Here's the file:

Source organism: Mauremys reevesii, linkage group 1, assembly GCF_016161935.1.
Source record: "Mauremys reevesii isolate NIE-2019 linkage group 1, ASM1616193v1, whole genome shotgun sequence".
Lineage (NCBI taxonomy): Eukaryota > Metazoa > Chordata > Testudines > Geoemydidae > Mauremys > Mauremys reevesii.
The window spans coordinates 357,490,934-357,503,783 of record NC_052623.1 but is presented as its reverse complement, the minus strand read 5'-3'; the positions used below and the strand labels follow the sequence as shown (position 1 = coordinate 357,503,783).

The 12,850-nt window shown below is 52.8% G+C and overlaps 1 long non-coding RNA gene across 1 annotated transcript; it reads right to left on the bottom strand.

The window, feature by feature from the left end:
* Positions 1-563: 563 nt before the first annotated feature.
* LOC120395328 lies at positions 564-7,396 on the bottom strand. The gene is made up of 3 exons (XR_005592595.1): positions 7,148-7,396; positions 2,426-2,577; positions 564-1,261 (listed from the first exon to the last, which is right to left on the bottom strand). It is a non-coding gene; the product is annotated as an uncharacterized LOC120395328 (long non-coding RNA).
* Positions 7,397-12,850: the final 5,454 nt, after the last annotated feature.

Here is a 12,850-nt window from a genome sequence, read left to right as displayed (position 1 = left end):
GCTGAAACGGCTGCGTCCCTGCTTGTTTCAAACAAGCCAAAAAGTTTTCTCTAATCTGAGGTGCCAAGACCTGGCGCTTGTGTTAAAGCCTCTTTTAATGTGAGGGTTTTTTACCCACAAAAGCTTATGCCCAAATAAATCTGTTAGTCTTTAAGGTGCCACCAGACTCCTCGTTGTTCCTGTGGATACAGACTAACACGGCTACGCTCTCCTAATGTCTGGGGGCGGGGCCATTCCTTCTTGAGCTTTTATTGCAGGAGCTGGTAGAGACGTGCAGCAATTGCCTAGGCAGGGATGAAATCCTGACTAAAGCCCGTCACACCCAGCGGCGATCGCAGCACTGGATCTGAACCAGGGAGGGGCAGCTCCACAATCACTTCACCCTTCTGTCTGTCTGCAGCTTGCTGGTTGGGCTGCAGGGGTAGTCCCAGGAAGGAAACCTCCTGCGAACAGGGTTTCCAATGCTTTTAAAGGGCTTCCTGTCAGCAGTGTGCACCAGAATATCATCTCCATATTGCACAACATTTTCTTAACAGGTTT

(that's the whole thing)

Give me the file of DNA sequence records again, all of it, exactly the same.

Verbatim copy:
Source organism: Mauremys reevesii, linkage group 1, assembly GCF_016161935.1.
Source record: "Mauremys reevesii isolate NIE-2019 linkage group 1, ASM1616193v1, whole genome shotgun sequence".
Lineage (NCBI taxonomy): Eukaryota > Metazoa > Chordata > Testudines > Geoemydidae > Mauremys > Mauremys reevesii.
The window spans coordinates 357,490,934-357,503,783 of record NC_052623.1 but is presented as its reverse complement, the minus strand read 5'-3'; the positions used below and the strand labels follow the sequence as shown (position 1 = coordinate 357,503,783).

The 12,850-nt window shown below is 52.8% G+C and overlaps 1 long non-coding RNA gene across 1 annotated transcript; it reads right to left on the bottom strand.

The window, feature by feature from the left end:
* Positions 1-563: 563 nt before the first annotated feature.
* LOC120395328 lies at positions 564-7,396 on the bottom strand. The gene is made up of 3 exons (XR_005592595.1): positions 7,148-7,396; positions 2,426-2,577; positions 564-1,261 (listed from the first exon to the last, which is right to left on the bottom strand). It is a non-coding gene; the product is annotated as an uncharacterized LOC120395328 (long non-coding RNA).
* Positions 7,397-12,850: the final 5,454 nt, after the last annotated feature.

Here is a 12,850-nt window from a genome sequence, read left to right as displayed (position 1 = left end):
GCTGAAACGGCTGCGTCCCTGCTTGTTTCAAACAAGCCAAAAAGTTTTCTCTAATCTGAGGTGCCAAGACCTGGCGCTTGTGTTAAAGCCTCTTTTAATGTGAGGGTTTTTTACCCACAAAAGCTTATGCCCAAATAAATCTGTTAGTCTTTAAGGTGCCACCAGACTCCTCGTTGTTCCTGTGGATACAGACTAACACGGCTACGCTCTCCTAATGTCTGGGGGCGGGGCCATTCCTTCTTGAGCTTTTATTGCAGGAGCTGGTAGAGACGTGCAGCAATTGCCTAGGCAGGGATGAAATCCTGACTAAAGCCCGTCACACCCAGCGGCGATCGCAGCACTGGATCTGAACCAGGGAGGGGCAGCTCCACAATCACTTCACCCTTCTGTCTGTCTGCAGCTTGCTGGTTGGGCTGCAGGGGTAGTCCCAGGAAGGAAACCTCCTGCGAACAGGGTTTCCAATGCTTTTAAAGGGCTTCCTGTCAGCAGTGTGCACCAGAATATCATCTCCATATTGCACAACATTTTCTTAACAGGTTT